Cathy: I spend a lot of time thinking about change and society and how change actually happens. I like to examine a problem or issue and consider why it’s stuck, and then look at the elements that influence social change and build community. That led me to the creation of Add Verb Productions, the arts-based nonprofit I founded and ran for 15 years.
What’s the best and the hardest part of being an indie?
Cathy: The hardest thing is learning as you go and wishing you had known that key little thing before. The best part is that I’ve gotten to pick the people I wanted to work with like Catriona and Tavia Gilbert (co-publisher and audiobook narrator). I’m always looking to collaborate with innovative people who also want to change the world.
Catriona: I don’t want you to create with more people, Cathy, because I think you and I have a lot more work to do! But more seriously, from what I have learned, being in an indie world gives you more freedom, and as a writer/editor I like being part of the whole picture. I like knowing all of the decisions that are being made because it keeps the project alive for me. I think the indie approach is good for the book industry.
Would you go traditional if a publisher came calling? If so, why?
Catriona: I don’t think so. I prefer to keep more control overall because the topic is sensitive and often controversial, and our culture and the media don’t have an objective language around sexuality.
Cathy: I’ve never been a person that has waited for permission. For better or worse, if there’s something that I see needs to be said I’m likely to do it myself if I think it’s important. My mom swears I came out of the womb saying, “Me do it.”
Catriona: And my dad said, “You don’t always have to rock the boat, Catriona.”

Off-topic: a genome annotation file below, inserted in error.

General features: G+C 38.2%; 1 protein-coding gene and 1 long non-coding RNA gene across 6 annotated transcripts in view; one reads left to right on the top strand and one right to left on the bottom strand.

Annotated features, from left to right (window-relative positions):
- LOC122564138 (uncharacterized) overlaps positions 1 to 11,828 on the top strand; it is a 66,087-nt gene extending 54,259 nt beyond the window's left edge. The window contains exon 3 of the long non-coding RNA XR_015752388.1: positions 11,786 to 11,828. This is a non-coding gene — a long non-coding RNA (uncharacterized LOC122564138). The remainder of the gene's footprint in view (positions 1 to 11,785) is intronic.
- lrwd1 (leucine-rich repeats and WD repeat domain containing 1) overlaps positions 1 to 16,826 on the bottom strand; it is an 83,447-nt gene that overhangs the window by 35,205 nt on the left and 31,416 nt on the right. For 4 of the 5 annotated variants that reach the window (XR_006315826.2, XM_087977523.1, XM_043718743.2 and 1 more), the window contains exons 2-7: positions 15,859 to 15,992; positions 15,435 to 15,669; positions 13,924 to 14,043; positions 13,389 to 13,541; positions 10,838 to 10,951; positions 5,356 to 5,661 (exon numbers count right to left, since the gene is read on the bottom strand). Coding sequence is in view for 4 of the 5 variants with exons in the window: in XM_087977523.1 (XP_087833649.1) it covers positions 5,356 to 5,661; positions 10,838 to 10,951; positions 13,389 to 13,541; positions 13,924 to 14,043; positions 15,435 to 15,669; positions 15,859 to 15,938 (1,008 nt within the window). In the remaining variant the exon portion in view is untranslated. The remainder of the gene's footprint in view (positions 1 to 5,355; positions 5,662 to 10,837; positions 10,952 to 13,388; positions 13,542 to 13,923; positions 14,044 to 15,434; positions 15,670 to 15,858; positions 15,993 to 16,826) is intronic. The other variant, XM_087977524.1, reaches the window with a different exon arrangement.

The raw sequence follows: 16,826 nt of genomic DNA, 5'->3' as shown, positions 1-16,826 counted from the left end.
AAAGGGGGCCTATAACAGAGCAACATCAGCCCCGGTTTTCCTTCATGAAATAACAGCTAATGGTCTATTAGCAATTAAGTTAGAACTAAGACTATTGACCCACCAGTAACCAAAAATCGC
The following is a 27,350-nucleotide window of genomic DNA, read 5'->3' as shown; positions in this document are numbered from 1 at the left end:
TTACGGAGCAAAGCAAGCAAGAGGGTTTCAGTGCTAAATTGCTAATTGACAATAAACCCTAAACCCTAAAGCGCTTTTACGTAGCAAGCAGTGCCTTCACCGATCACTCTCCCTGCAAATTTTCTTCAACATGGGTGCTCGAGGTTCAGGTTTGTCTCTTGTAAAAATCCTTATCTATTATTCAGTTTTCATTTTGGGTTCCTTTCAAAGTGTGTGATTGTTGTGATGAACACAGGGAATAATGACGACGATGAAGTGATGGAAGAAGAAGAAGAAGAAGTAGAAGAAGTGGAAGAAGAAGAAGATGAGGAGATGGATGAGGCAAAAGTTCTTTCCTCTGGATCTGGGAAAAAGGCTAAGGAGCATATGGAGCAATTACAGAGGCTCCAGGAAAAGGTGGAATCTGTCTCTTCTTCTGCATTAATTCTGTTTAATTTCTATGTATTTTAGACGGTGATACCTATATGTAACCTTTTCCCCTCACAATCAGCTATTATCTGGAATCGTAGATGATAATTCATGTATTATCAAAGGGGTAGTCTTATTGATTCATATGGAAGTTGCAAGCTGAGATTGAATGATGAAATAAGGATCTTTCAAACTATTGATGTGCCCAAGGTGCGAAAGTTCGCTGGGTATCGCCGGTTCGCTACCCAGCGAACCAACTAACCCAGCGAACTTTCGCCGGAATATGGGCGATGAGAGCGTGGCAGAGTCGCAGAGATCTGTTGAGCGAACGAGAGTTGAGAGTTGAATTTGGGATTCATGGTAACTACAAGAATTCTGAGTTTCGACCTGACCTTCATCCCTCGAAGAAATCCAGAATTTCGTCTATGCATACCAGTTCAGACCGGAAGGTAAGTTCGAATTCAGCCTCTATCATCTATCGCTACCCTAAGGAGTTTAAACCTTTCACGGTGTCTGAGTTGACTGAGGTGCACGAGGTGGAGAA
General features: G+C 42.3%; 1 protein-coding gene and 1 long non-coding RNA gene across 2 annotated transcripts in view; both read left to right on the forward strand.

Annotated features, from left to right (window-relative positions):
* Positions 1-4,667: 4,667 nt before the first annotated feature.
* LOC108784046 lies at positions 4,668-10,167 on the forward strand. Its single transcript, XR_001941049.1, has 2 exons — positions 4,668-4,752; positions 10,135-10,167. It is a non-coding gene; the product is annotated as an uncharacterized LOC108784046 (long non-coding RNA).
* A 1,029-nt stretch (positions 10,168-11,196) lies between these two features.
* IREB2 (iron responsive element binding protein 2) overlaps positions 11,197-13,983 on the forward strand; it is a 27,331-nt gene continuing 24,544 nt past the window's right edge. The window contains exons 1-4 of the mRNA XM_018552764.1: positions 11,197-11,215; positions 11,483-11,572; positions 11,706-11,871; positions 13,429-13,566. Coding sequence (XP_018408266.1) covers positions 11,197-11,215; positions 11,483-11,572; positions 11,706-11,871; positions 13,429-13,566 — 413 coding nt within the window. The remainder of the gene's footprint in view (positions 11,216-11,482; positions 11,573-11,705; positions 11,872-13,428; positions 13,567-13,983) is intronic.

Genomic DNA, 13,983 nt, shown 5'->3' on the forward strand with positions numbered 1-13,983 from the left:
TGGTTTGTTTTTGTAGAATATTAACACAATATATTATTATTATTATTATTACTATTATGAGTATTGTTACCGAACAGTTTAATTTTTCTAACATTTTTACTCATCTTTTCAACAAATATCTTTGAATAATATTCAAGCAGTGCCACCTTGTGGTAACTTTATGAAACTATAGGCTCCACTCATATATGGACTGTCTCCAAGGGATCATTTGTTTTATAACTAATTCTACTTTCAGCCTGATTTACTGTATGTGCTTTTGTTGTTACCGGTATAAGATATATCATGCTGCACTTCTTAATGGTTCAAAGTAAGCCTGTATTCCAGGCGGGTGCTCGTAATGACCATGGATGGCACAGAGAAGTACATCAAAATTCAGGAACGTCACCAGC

Is there something in particular that motivates you?
Catriona: Well, I’m very, very happy that my life has given me the challenge to make people talk about sex, and I wish that fame and sex came together. My ultimate goal in life is to be interviewed by (NPR’s) Terry Gross before I die (though I may die of fear if it actually happens).
Cathy: I’m motivated by the process of writing, and am forever revising. But a deadline and a partner in crime are my biggest motivators.
Which writer, living or dead, do you most admire?
Cathy: My first crush was Mark Twain.
Catriona: My first recognition that there was so much more out in the world than I had been privy to was with F. Scott Fitzgerald, and the way he wrote about society and money. I love Annie Lamott (Grace (Eventually): Thoughts on Faith) because I think her brain works like my does, both the humor and the irreverence and she is very spiritual. And I love Atul Gawande (Being Mortal) because he blends his medical background with his philosophy.
Cathy: Catriona, that’s three.
Catriona: I know.
Cathy: Okay, my three: Margaret Atwood was an early feminist hero of mine. bell hooks opened my mind. Zora Neal Hurston’s book Their Eyes Were Watching God was so powerful that I seriously was unable to read another book for over a month.
Which book do you wish you could have written?
Cathy: I wish I had written a book that hasn’t been written yet–one that various people in positions of power could have been read as children so perhaps they would not treat people and the world as if they were their toys to break.
Catriona: I wish that I could convey my thoughts–written or spoken–as beautifully as Michelle Alexander (The New Jim Crow).